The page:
Bevilacqua Castle is considered one of the finest examples of its kind on Veronese territory. It was erected in 1336. Guglielmo Bevilacqua and his son, Francesco, were both commissioned by the Della Scala (Lords of Verona) to erect it. Originally erected for purely military purposes, the castle was damaged during the period of League of Cambrai and lost its strategic importance during the reign of the Venetian Republic.
In 1532 the famous architect Michele Sanmicheli transformed it into a country-house. The castle was burnt by the Austrians in 1848, and its subsequent restoration added the neo-gothic elements to the structure visible today, including the battlements.
During the Second World War it became a German Military outpost, before being handed over to the salesian Fathers up to 1966, the year in which it caught fire once more, before being sold to private investors. Thanks to careful restoration the castle has regained its former splendour and can be visited throughout the year.
Bevilacqua castle is now the backdrop for plays, concerts and suggestive Medieval Pageants such as the Medieval Spring and New Year Festival. It also houses a restaurant and a renowned banqueting hall and conference centre which offers every modern facility in a setting steeped in tradition and history.References:
Tyniec Benedictine abbey was founded by King Casimir the Restorer probably around 1044. Casimir decided to rebuild the newly established Kingdom of Poland, after a Pagan rebellion and a disastrous Czech raid of Duke Bretislaus I (1039). The Benedictines, invited to Tyniec by the King, were tasked with restoring order as well as cementing the position of the State and the Church. First Tyniec Abbot was Aaron, who became the Bishop of Kraków. Since there is no conclusive evidence to support the foundation date as 1040, some historians claim that the abbey was founded by Casimir the Restorer’ son, King Boleslaw II the Generous.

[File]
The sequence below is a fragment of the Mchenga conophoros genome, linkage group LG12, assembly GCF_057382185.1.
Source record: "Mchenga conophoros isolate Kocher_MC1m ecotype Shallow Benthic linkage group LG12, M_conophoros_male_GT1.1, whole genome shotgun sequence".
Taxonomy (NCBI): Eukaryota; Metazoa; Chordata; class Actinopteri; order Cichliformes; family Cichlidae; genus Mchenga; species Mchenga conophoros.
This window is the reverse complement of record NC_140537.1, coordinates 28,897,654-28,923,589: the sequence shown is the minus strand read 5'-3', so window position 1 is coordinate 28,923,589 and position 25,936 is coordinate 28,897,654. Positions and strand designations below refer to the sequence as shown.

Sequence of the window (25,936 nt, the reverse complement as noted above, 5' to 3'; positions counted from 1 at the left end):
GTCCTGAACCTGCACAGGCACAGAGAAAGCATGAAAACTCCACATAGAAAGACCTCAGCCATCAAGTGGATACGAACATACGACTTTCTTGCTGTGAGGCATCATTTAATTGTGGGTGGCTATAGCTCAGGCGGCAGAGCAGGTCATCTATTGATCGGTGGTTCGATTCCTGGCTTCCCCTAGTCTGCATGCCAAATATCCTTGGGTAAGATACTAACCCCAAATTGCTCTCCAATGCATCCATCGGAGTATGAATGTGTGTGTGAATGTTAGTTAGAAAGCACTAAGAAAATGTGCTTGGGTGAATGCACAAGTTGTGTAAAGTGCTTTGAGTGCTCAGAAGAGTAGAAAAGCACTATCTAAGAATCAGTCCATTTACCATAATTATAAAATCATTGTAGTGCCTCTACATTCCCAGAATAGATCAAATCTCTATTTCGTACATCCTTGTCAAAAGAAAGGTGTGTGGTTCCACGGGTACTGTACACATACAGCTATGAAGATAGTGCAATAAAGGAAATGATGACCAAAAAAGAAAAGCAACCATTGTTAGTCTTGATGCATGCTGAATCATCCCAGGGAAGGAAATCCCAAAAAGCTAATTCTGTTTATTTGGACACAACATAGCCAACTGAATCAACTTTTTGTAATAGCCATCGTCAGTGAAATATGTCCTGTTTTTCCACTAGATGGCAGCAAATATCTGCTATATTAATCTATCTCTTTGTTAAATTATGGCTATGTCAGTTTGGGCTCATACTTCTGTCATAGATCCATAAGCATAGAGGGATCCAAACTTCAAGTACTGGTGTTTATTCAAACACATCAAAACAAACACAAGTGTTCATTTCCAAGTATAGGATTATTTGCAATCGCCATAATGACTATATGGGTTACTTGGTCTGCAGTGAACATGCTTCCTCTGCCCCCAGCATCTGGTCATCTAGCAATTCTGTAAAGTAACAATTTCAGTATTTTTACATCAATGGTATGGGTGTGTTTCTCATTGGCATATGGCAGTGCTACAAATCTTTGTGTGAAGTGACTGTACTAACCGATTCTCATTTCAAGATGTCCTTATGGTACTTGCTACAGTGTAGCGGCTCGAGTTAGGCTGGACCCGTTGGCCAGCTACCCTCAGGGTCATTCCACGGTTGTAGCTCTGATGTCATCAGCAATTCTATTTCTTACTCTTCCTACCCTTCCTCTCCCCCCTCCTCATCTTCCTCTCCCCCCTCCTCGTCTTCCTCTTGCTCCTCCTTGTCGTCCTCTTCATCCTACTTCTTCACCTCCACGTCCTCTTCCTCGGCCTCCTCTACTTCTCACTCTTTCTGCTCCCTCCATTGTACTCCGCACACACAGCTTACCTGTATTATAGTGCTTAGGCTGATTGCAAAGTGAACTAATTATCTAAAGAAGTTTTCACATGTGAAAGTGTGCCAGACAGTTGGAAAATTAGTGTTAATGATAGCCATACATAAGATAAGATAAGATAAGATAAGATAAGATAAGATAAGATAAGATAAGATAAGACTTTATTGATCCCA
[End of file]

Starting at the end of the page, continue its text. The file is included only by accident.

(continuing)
In the second half of the 11th century, a complex of Romanesque buildings was completed, consisting of a basilica and the abbey. In the 14th century, it was destroyed in Tatar and Czech raids, and in the 15th century it was rebuilt in Gothic style. Further remodelings took place in the 17th and 18th centuries, first in Baroque, then in Rococo style. The abbey was partly destroyed in the Swedish invasion of Poland, and soon afterwards was rebuilt, with a new library. Further destruction took place during the Bar Confederation, when Polish rebels turned the abbey into their fortress.
In 1816, Austrian authorities liquidated the abbey, and in 1821-1826, it was the seat of the Bishop of Tyniec, Grzegorz Tomasz Ziegler. The monks, however, did not return to the abbey until 1939, and in 1947, remodelling of the neglected complex was initiated. In 1968, the Church of St. Peter and Paul was once again named the seat of the abbot. The church itself consists of a Gothic presbytery and a Baroque main nave. Several altars were created by an 18th-century Italian sculptor Francesco Placidi. The church also has a late Baroque pulpit by Franciszek Jozef Mangoldt.